Tweed Becker

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Status: Finished  |  Genre: Romance  |  House: Booksie Classic

Love lost refuses to die in a past he can't forget, while new love offers the promise of happiness in the caring arms of a woman he can't live without.

The only other person besides Helen that Tweed Becker had ever romantically cared for was a Catholic schoolgirl whose ill fate it was to fall under the grim shadow of teenage pregnancy.  Even though it wasn’t his, had the pregnancy carried to term, Tweed would have been a loving father to the child and would have certainly been faithful to the baby’s mother, who was his best friend and closest academic companion in high-school.  

The girl’s features were homely and plain, yet charming and lovely in Tweed’s watery gray eyes.  Her name was Amalie, which is a variant of Emily.  She confided in Tweed about the one who had put her in the family way, the only one with whom she had been physically intimate.  He was a senior and star football player.  The popular varsity letterman had laughed at Amalie when she revealed the alarming secret that she had missed her period for long enough to know the distressing truth.  For nearly three grueling months she waited hoping he would stand by her side to face a reality that both had brought upon themselves together.  The macho athlete shouted hatefully at Amalie when, behind the stadium one night after a victorious home game, she attempted to press the issue.  He told her he would say it wasn’t his, and that he would tell everyone she was a liar and a whore.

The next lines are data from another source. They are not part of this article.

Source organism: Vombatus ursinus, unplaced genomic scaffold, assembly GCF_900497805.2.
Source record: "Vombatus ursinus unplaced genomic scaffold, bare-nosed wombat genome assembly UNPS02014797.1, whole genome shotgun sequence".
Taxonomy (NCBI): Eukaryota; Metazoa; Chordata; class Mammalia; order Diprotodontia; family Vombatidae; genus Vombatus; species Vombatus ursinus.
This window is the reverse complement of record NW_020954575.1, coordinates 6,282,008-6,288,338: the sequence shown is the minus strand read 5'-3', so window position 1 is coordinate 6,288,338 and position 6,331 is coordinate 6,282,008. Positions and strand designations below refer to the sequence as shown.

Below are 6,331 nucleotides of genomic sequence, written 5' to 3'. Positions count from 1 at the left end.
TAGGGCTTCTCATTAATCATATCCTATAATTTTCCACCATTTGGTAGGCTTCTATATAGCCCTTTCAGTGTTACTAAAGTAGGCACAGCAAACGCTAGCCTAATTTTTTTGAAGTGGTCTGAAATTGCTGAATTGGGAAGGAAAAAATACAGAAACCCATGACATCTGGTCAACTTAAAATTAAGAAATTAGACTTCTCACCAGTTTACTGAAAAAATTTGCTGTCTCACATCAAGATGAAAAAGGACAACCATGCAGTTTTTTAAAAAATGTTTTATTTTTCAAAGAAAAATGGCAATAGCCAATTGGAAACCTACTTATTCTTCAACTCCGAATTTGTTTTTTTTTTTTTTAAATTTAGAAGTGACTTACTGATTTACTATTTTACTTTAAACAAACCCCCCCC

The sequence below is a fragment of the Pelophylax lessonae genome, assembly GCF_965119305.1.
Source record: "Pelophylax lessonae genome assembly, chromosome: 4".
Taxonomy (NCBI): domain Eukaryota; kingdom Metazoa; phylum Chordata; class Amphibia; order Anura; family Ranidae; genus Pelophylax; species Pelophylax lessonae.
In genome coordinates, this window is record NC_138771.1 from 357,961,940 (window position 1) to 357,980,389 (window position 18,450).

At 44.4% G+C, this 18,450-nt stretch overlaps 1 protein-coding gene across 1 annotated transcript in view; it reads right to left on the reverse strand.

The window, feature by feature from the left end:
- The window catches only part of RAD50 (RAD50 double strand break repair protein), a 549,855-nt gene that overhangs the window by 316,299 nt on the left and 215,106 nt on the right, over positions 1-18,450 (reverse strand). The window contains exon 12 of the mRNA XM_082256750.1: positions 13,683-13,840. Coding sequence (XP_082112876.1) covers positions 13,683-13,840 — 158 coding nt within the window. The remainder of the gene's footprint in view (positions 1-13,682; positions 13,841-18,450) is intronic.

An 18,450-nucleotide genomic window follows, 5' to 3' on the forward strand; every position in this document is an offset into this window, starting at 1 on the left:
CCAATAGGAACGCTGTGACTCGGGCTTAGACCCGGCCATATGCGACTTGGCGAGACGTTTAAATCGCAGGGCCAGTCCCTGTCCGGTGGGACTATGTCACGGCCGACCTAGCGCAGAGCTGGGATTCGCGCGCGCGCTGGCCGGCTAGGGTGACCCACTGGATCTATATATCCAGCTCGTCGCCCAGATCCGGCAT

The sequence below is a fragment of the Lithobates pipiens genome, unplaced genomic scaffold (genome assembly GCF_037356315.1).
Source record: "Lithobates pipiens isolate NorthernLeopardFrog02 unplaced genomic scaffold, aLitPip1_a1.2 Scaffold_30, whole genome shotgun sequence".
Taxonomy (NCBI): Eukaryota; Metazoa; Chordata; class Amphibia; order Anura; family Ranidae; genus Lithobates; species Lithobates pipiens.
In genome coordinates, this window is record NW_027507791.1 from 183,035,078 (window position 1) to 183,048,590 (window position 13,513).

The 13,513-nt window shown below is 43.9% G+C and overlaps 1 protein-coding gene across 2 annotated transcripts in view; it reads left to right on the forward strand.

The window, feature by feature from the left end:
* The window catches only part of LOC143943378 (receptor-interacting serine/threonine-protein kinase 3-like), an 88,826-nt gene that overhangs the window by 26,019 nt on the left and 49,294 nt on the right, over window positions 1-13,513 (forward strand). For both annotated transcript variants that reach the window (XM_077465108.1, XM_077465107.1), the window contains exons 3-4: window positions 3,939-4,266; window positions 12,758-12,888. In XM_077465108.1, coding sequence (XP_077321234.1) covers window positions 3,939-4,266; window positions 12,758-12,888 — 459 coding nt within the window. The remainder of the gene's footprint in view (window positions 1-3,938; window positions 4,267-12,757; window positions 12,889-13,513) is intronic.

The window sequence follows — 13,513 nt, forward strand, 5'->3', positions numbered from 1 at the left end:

At such a tender young age of innocence, Amalie felt the rancid sorrow of betrayal.  She was humiliated and scared.  In tears of fearful anguish, she had sought help from Tweed, who, at the time, lived two houses down the street from where Amalie’s family resided.  She implored him to take her to a clinic for an abortion.  He pleaded with her not to do it, but she broke down into torso-wracking sobs, wailing that she didn’t want something growing inside her that had the flesh of that godawful hateful jock.